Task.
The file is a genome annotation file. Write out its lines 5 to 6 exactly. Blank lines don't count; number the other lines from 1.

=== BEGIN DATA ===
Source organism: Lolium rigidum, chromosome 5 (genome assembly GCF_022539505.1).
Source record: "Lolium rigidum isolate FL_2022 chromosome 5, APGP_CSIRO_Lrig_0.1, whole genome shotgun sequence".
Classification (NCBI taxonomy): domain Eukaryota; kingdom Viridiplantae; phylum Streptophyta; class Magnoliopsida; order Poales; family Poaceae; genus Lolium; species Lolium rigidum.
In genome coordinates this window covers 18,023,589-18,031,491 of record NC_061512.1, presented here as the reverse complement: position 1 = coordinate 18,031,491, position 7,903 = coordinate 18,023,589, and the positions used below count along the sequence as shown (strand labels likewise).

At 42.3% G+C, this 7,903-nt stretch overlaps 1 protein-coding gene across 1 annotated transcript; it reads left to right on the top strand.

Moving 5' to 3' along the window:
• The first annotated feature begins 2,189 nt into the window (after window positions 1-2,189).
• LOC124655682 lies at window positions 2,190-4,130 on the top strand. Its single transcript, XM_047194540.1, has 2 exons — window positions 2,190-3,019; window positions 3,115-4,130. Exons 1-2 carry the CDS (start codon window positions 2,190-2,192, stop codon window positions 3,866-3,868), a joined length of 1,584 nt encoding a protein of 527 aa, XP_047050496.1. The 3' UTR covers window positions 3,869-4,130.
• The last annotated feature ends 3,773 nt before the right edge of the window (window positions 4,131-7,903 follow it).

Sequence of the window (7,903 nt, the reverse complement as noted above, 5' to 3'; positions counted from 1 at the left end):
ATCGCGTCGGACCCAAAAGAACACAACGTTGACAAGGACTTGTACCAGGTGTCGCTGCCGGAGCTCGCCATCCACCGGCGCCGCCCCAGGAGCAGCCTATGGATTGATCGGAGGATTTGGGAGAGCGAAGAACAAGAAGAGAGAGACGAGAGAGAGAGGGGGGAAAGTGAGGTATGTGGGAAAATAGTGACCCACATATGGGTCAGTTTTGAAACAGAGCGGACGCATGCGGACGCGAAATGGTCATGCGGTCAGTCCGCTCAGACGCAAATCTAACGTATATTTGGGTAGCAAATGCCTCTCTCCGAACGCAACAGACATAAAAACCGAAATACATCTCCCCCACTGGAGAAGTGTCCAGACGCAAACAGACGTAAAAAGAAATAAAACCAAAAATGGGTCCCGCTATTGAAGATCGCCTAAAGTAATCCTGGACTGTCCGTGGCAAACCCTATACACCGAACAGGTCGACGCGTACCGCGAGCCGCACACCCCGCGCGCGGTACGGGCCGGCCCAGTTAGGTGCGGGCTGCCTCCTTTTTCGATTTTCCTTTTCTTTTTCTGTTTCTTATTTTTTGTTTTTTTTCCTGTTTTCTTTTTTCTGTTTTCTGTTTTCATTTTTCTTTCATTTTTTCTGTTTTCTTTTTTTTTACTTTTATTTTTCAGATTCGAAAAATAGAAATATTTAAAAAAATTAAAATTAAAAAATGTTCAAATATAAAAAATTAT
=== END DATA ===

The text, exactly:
At 42.3% G+C, this 7,903-nt stretch overlaps 1 protein-coding gene across 1 annotated transcript; it reads left to right on the top strand.

Moving 5' to 3' along the window: